In light of the recent developments in the Yemen conflict, many are beginning to question Oman’s position and its relationship with Iran and Saudi Arabia. There has been speculation in the media about whether Oman’s policy is shifting closer towards Iran and further away from the mainstream Gulf Cooperation Council (GCC) approach. This debate, along with much of the rhetoric surrounding Oman, is usually focused on unfolding events with complete disregard for its government’s foreign and defence policies over four decades under the rule of Sultan Qaboos Bin Said Al-Said.
It is no secret that out of all of the GCC countries, Oman is the one with the most relaxed approach towards Iran; it tries exceptionally hard to be neutral on the rivalry between Iran and Saudi Arabia. In part, this stems from Oman aiming to keep its foreign policy as independent and non-interventionist as possible. Most importantly, though — and especially compared to its GCC counterparts — Oman doesn’t view security through its ability to deter threats militarily; it prefers to maintain some balance by keeping external threats at bay. This ensures that as few states and organisations as possible view Oman itself as a threat.
Sultan Qaboos’s relationship with Iran
Before trying to analyse Oman’s perception of security, it is important to understand Sultan Qaboos’s relationship with Iran. He came to power in 1970 through a bloodless coup against his father. At that time, there was a communist insurgency in Dhofar Province, which threatened Oman’s monarchy. The insurgency began in 1962, when the country was seriously underdeveloped and its people were discontented with the rule of Qaboos’s father, Sultan Said Bin Taimur.
Sultan Qaboos took control three years after communist South Yemen declared its independence. The fact that Dhofar shares a border with South Yemen’s Mahra Province made him apprehensive about whether the successful communist revolution there would be replicated in Oman. This worried not only the Omani leadership, but also the western powers which had a vested interest in stopping the spread of communism in the region. The Omani ruler was backed heavily by the British and Iran, the then strong ally of the West.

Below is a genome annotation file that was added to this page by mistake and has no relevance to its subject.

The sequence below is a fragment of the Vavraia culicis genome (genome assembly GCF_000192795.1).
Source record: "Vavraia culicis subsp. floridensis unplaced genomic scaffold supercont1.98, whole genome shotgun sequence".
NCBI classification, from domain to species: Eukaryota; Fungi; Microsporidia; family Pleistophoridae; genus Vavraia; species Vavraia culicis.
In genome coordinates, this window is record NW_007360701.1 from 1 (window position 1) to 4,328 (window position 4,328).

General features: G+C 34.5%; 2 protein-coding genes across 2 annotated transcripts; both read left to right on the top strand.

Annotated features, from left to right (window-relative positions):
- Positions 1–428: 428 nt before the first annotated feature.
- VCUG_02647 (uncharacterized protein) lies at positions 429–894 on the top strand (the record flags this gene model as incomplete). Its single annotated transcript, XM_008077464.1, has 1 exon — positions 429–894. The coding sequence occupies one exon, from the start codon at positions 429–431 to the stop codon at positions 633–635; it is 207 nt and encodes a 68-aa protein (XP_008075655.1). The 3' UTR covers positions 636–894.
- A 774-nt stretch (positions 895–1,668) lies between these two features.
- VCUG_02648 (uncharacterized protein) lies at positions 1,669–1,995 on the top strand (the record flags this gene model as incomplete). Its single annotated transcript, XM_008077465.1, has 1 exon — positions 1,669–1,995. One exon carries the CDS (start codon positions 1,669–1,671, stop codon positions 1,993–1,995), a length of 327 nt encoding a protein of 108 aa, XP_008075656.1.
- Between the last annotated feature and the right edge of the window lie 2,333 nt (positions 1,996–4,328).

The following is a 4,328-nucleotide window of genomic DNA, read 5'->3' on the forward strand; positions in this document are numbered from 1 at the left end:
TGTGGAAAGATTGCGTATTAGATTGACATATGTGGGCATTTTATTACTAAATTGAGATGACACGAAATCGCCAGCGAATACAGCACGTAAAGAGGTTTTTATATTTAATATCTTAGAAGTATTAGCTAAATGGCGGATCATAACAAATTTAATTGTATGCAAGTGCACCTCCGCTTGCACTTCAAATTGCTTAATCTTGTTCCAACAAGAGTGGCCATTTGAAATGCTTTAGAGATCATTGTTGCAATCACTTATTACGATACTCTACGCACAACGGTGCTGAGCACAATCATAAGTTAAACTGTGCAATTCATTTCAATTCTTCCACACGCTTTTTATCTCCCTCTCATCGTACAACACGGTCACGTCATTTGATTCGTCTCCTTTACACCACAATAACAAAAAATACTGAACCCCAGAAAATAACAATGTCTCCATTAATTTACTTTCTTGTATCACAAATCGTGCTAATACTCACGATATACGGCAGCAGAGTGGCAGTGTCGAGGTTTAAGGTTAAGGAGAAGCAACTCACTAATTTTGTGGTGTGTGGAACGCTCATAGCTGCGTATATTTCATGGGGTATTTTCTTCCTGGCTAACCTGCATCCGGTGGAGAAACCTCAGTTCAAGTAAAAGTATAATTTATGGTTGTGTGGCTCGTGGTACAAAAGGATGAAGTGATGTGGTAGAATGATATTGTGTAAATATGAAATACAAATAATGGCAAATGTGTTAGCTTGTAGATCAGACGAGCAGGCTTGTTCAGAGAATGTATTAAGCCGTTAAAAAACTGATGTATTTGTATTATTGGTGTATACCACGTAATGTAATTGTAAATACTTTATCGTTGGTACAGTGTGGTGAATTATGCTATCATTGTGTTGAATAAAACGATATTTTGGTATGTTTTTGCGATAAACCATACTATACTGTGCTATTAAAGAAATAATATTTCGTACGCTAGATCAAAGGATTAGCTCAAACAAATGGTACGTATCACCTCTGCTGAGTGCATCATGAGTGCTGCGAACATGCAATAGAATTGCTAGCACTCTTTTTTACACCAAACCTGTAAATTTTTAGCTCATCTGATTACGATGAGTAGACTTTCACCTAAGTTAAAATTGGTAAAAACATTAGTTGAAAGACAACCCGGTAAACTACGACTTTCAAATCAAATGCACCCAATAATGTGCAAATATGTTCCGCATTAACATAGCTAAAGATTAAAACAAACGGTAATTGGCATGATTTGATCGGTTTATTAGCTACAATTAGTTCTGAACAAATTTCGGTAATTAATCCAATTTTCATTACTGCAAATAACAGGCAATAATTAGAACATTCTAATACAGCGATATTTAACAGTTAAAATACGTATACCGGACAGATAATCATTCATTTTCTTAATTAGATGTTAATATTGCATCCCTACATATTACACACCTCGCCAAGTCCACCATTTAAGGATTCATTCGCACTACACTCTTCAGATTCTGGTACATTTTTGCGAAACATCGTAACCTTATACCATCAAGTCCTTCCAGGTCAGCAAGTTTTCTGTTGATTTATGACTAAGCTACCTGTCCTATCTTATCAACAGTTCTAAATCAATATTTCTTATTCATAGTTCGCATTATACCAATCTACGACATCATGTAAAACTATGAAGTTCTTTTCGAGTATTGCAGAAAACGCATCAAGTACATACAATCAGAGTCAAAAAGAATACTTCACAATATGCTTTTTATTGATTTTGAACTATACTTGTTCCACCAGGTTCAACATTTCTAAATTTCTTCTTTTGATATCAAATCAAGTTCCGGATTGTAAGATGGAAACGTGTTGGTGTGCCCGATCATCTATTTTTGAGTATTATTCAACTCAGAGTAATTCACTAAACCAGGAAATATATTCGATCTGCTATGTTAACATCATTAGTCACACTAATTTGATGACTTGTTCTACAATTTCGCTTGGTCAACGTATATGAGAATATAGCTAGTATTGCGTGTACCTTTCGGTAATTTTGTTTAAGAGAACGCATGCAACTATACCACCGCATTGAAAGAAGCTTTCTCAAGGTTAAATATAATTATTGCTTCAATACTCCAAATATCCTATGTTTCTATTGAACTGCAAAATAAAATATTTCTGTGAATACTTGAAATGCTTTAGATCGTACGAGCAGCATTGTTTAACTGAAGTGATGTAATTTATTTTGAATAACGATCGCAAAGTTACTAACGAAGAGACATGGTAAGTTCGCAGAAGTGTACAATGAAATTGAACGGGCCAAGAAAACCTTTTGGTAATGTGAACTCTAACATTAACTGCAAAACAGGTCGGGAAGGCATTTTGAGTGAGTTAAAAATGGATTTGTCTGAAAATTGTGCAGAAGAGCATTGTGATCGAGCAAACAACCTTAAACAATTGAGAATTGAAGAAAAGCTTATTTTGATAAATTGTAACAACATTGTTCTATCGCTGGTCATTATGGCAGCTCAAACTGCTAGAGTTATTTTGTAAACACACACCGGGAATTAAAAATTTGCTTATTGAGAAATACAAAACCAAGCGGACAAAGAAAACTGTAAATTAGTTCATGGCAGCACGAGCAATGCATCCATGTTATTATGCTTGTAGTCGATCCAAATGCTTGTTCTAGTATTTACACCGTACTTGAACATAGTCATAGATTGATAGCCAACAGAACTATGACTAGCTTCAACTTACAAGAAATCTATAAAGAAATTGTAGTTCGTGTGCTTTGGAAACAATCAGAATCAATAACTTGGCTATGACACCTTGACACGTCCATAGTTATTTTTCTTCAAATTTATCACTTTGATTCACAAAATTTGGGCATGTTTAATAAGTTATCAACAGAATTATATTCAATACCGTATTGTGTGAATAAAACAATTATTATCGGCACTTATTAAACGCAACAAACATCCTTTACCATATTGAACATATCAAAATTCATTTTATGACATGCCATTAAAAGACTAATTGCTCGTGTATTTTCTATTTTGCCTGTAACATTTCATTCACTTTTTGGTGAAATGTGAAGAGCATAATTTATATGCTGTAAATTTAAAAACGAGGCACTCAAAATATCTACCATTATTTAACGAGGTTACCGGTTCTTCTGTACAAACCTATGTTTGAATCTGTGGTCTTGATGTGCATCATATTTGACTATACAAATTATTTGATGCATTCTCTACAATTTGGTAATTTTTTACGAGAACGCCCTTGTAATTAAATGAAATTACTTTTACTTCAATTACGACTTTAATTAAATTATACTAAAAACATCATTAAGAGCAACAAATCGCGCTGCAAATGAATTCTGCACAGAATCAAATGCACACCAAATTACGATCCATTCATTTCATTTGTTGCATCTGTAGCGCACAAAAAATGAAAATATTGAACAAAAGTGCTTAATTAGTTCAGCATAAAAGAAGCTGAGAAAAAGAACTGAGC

Tehran ended up deploying 4,000 troops to help Oman to subdue the insurgency. Despite the fact that this happened while the Shah was on the throne, even after the 1979 Islamic Revolution Sultan Qaboos remained grateful and kept amicable relations with the revolutionary government. In this way he sought to ensure that Iran would not rule out any future military intervention in Oman, should another uprising take place.
Oman’s role during the negotiations between the P5+1 powers and the Iranians over the latter’s nuclear programme proved that it does not feel threatened by a stable Iran. Indeed, in 2012 Oman hosted the first meeting in the process between Iranian and US officials; it continued to encourage and host meetings between the parties, some of which were hosted at the sultan’s official residences. The governments in Muscat and Tehran used the lifting of sanctions on Iran to their advantage, which has led to talks about the construction of a gas pipeline between the two countries.
Muscat’s perception of security
Not only did the Dhofar insurgency shape Sultan Qaboos’s relations with Iran early on in his rule, but it also shaped his perception of security. Rather than seeking to look exclusively towards defeating opposition parties or insurgents militarily, he examined the socio-economic reasons behind the Dhofar uprising. The conditions that inspired the insurgency, he concluded, were as big a security threat to Oman as the uprising itself.
As a result, mass reforms were carried out by the sultan’s government. After Oman gained independence from the British in 1971, he began to develop the economy through its oil revenue, which paved the way for a wide range of development projects.